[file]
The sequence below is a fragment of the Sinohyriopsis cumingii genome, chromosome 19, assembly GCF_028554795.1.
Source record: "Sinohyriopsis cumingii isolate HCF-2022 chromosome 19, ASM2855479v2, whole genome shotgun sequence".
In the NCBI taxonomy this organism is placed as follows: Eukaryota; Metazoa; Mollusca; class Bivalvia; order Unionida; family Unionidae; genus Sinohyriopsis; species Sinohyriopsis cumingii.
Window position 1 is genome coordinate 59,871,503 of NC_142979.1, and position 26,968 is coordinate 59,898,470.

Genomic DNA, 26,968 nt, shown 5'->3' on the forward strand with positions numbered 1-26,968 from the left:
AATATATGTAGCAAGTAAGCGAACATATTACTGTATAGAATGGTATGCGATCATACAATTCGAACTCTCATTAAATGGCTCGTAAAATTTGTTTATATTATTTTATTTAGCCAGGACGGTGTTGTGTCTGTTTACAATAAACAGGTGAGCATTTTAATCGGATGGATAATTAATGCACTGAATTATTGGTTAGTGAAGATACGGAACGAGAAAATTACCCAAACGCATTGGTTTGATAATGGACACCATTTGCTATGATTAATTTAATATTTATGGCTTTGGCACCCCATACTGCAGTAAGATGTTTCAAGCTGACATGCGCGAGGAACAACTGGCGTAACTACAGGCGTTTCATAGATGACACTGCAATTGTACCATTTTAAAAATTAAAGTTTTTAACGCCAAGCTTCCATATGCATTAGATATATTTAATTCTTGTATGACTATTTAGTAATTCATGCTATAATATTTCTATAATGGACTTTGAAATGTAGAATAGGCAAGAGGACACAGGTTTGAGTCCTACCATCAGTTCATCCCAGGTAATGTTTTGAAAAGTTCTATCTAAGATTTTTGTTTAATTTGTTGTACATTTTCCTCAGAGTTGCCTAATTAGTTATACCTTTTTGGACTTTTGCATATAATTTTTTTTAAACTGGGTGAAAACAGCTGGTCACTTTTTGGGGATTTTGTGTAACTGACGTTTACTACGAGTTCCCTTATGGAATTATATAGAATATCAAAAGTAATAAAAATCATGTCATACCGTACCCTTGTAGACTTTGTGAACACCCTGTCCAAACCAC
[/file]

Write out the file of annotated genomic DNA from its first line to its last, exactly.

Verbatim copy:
The sequence below is a fragment of the Sinohyriopsis cumingii genome, chromosome 19, assembly GCF_028554795.1.
Source record: "Sinohyriopsis cumingii isolate HCF-2022 chromosome 19, ASM2855479v2, whole genome shotgun sequence".
In the NCBI taxonomy this organism is placed as follows: Eukaryota; Metazoa; Mollusca; class Bivalvia; order Unionida; family Unionidae; genus Sinohyriopsis; species Sinohyriopsis cumingii.
Window position 1 is genome coordinate 59,871,503 of NC_142979.1, and position 26,968 is coordinate 59,898,470.

Genomic DNA, 26,968 nt, shown 5'->3' on the forward strand with positions numbered 1-26,968 from the left:
AATATATGTAGCAAGTAAGCGAACATATTACTGTATAGAATGGTATGCGATCATACAATTCGAACTCTCATTAAATGGCTCGTAAAATTTGTTTATATTATTTTATTTAGCCAGGACGGTGTTGTGTCTGTTTACAATAAACAGGTGAGCATTTTAATCGGATGGATAATTAATGCACTGAATTATTGGTTAGTGAAGATACGGAACGAGAAAATTACCCAAACGCATTGGTTTGATAATGGACACCATTTGCTATGATTAATTTAATATTTATGGCTTTGGCACCCCATACTGCAGTAAGATGTTTCAAGCTGACATGCGCGAGGAACAACTGGCGTAACTACAGGCGTTTCATAGATGACACTGCAATTGTACCATTTTAAAAATTAAAGTTTTTAACGCCAAGCTTCCATATGCATTAGATATATTTAATTCTTGTATGACTATTTAGTAATTCATGCTATAATATTTCTATAATGGACTTTGAAATGTAGAATAGGCAAGAGGACACAGGTTTGAGTCCTACCATCAGTTCATCCCAGGTAATGTTTTGAAAAGTTCTATCTAAGATTTTTGTTTAATTTGTTGTACATTTTCCTCAGAGTTGCCTAATTAGTTATACCTTTTTGGACTTTTGCATATAATTTTTTTTAAACTGGGTGAAAACAGCTGGTCACTTTTTGGGGATTTTGTGTAACTGACGTTTACTACGAGTTCCCTTATGGAATTATATAGAATATCAAAAGTAATAAAAATCATGTCATACCGTACCCTTGTAGACTTTGTGAACACCCTGTCCAAACCAC